Even /b/ (not even remotely close to work safe; if you don't know who they are, you don't want to) is complaining that Disney has "no soul" in regards to the upcoming release of Bridge to Terabithia. I read the book when I was pretty young (I suppose I was seven, thinking back to when and where I read it, but I read everything in the house at this age, so that could be wrong). It was used as a text in school, but I believe this was some years later (as I remember it being assigned in fourth? fifth? grade). Regardless, it's interesting to note people's reaction to it. I was of course, very fond of the book as a child. Some piece of me is still clutching onto it, even at thirty. I reviewed the wikipedia article, and indeed it looks like my memory of the book is accurate. The trailer doesn't seem to really jive with the book, but then the trailer is designed to get kids into the theater (instead of getting them to fucking read the book!), not to convey literary accuracy.
The reactions seem to be based (as in the case of 4chan) on something "sacred" being defiled in some way by either depraved commercial exploitation of the film, or perhaps by the more benign "totally screwed up the story." I initially was pretty revolted myself, but the more I thought about it, the more I realized that the seven year old in me is clutching onto a book that's not especially significant, and I suppose it even makes sense that Disney (whores that they are) would filminate it.
I came to this conclusion about remembering other books that were very dear to me when I was a kid. Perhaps the most relevant example is the Asimov books. Good grief, I read every single one of them. I thought they were masterful fiction, that this guy was one of the best authors evar. I was actually pretty hurt when we lost both Roddenberry and Asimov so close together (I was too young to understand who Sagan was at the time). But when I think back to the substance of those books, I inevitably wind up with a comparison of, say, Ring and the Foundation books, especially the latter ones. (or even At The Mountains of Madness and The Hardy Boys...!)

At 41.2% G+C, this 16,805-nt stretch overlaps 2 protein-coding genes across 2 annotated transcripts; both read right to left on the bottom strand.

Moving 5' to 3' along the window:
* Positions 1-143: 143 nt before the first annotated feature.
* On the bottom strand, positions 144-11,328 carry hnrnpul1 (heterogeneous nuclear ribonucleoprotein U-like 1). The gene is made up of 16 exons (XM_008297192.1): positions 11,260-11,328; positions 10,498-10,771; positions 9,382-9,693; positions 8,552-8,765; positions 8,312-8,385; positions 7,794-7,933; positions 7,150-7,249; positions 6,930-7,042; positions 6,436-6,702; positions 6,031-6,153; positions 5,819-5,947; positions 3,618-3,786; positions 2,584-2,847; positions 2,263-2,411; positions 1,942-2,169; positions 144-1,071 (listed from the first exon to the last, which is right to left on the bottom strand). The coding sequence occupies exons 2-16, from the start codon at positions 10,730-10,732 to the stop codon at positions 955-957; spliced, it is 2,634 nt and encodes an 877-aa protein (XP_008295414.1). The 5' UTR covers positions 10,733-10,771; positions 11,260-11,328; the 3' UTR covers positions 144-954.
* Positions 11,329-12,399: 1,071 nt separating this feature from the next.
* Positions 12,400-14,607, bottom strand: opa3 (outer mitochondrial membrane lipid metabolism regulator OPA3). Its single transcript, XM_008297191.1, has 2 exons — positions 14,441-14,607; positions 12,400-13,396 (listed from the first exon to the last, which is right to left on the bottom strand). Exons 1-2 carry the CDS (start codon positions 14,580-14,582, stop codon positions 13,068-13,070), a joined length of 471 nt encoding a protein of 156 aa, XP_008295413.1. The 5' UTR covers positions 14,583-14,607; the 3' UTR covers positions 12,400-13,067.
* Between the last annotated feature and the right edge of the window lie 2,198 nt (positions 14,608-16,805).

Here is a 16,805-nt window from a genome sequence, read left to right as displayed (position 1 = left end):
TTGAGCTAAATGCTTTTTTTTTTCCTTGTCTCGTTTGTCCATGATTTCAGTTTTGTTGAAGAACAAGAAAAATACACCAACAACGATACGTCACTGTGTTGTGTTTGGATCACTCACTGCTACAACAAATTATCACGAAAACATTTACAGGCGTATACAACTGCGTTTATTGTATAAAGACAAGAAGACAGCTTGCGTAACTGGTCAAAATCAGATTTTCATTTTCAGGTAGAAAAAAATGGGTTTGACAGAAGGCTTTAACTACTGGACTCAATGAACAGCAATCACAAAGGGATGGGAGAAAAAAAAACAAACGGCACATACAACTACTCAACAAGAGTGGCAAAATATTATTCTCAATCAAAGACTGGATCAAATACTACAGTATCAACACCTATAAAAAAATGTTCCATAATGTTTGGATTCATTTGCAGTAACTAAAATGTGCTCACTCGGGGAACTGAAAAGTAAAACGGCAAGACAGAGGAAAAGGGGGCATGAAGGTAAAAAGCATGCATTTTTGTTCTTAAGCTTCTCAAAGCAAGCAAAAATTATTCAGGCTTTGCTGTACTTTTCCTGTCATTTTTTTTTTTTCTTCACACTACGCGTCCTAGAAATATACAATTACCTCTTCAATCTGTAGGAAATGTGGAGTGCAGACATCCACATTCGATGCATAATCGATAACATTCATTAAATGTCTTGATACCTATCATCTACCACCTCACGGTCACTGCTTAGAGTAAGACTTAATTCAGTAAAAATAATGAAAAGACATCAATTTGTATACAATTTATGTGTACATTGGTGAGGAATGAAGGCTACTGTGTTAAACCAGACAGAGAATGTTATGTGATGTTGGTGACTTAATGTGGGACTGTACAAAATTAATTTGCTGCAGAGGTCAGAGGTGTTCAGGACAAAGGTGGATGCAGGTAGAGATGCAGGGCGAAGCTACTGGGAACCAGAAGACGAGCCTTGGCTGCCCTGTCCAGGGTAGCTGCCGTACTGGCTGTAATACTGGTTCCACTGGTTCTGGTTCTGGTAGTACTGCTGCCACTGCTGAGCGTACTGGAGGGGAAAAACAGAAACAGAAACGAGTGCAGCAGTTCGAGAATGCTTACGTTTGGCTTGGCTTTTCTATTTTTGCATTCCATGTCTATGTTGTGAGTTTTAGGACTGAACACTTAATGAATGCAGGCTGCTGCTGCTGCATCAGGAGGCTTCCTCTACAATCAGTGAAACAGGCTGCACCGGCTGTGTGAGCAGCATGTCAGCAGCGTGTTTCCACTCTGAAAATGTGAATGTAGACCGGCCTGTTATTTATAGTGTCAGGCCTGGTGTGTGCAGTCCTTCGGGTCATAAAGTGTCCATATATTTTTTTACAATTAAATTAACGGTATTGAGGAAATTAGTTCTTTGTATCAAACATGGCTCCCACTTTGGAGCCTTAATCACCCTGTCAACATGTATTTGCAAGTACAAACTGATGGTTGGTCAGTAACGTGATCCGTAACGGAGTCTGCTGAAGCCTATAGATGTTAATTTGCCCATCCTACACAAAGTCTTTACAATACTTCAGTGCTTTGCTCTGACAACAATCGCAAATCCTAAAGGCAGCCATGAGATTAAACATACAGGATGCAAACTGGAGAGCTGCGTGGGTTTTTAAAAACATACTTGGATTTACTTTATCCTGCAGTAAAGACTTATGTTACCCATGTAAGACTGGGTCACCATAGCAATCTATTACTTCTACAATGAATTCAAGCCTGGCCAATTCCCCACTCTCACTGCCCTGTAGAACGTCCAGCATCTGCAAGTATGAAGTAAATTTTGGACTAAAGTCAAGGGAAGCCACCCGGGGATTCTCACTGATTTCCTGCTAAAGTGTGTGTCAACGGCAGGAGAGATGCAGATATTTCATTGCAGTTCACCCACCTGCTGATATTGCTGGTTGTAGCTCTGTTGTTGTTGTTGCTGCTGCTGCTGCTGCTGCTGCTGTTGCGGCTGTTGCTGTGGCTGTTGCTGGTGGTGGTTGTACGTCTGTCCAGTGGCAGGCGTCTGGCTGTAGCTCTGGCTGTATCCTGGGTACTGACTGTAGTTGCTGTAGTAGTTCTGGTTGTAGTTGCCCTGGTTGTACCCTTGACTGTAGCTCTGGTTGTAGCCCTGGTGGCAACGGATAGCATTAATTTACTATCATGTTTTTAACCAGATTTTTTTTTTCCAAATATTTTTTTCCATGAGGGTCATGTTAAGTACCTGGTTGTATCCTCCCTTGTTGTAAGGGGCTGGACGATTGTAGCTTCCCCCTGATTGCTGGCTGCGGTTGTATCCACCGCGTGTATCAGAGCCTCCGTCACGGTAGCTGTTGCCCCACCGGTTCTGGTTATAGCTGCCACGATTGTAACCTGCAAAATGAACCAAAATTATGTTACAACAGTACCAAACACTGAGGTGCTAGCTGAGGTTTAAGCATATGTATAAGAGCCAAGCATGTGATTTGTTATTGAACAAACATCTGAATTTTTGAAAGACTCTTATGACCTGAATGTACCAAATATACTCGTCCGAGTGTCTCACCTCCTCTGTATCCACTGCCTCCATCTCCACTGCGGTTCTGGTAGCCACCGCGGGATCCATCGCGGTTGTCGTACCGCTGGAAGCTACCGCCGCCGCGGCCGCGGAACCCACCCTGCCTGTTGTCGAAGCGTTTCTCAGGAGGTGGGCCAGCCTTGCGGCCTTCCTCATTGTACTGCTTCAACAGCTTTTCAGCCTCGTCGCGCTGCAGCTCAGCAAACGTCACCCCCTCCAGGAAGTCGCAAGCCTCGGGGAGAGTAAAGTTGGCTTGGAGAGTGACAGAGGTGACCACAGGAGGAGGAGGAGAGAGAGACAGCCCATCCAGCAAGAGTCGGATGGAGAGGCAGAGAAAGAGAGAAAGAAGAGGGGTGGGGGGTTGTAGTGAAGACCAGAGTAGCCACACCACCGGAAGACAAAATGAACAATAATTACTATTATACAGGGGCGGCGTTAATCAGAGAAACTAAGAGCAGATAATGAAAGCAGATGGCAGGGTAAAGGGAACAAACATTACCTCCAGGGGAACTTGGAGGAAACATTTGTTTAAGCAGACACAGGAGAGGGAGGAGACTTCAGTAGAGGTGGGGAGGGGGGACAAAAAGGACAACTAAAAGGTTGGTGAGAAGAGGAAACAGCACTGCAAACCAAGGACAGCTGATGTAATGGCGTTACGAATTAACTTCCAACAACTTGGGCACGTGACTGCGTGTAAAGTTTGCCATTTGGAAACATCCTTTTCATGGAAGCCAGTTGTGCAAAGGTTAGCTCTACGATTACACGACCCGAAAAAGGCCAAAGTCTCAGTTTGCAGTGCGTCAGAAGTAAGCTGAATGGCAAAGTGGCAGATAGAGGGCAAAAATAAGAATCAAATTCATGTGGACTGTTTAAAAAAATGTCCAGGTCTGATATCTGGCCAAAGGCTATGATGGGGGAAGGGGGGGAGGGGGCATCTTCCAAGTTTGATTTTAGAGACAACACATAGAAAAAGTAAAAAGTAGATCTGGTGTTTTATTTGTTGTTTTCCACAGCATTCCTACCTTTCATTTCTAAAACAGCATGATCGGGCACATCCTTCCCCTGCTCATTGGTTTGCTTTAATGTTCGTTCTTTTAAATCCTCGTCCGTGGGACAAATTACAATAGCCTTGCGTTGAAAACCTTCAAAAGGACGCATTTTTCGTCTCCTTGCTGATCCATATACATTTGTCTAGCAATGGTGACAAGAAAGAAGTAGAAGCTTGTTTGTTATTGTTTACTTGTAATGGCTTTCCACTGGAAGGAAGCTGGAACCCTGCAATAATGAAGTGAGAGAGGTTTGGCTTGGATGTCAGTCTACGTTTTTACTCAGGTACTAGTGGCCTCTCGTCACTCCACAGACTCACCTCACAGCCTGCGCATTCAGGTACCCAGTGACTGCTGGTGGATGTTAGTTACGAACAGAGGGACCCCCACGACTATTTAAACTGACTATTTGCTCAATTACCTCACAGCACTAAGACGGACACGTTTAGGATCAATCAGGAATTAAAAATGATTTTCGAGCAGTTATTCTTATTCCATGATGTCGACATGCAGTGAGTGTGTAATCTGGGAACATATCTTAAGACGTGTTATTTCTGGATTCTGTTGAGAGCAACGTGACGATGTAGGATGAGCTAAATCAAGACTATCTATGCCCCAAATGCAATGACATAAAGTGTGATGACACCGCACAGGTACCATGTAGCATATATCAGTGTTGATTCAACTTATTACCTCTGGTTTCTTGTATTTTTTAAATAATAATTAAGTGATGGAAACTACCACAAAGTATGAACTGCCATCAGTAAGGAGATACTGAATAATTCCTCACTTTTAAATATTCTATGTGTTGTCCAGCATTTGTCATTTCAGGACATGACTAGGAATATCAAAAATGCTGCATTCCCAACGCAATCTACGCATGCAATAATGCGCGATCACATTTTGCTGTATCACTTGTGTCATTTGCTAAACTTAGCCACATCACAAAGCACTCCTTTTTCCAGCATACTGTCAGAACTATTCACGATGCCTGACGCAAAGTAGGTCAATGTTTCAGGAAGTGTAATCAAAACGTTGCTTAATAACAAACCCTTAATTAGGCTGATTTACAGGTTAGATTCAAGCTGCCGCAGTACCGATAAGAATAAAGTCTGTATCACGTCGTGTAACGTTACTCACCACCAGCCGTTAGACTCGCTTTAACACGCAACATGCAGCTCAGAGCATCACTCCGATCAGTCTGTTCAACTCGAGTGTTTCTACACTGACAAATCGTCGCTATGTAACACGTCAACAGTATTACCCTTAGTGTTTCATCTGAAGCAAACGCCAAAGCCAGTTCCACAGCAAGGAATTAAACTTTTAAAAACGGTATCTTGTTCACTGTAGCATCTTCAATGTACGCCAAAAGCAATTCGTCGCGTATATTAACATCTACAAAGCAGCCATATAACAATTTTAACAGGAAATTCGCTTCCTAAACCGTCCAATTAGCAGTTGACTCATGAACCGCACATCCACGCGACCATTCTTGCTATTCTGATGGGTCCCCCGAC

When I think back to how long I've actually been reading "new" books vs the Asimov crowd, it's hard to find the inflection point. I read so voraciously as a child, everything from my mother's textbooks from college to contemporary juvenile fiction, classic fiction, and I even eventually got around to Sagan and Gleick (I suppose reading Chaos and John Gribbin at eleven could be considered precocious). So while I think now that there was a point at which I shifted from juvenile books to !juvenile books ("adult" is not the right term), there probably isn't.
I digress. The point here is that the books I read today are vastly better than the Asimov books. Bridge to Terabithia is a very sweet (if hard to swallow) story. Yeah, Disney will fuck it up. They're good at that. But nobody's desecrating the Talmud here. You may remember that "I, Robot" was recently destroyed in film (and I dearly loved The Robots of Dawn). I was more than a little irritated by this, but it didn't feel like somebody was hurting my story (this is what has /b/ up in arms, they just don't understand it's because their mutant bodies actually contain feelings), because it's a very different kind of book. I, Robot was an interesting, engaging read. Bridge to Terabithia (at least for me) was something one read, by oneself, and had a personal experience with it. I mean, how could you not? At age seven? Or even eleven or fifteen? Discussing death? Or unrequited love in a way every adolescent boy understands? So, when somebody comes along and decides to make a movie out of it, to make money off it, and to most likely clobber the book's story, it kind of stings.
Consider a corollary: a childhood friend is found naked on the internet. Sure, we all see porn, we know it's there and what it is, but it's not our friend with that big glob of ... nevermind. So it seems that the problem is not in the making of the film, but in our not understanding — not wanting to understand — why we are sentimental to this book in particular. I could list a few more that people would feel this way about, but I'd come across as a sappy fool.
Or, maybe I've just said that one can defile children's fiction all they want because it's not important. This is probably wrong.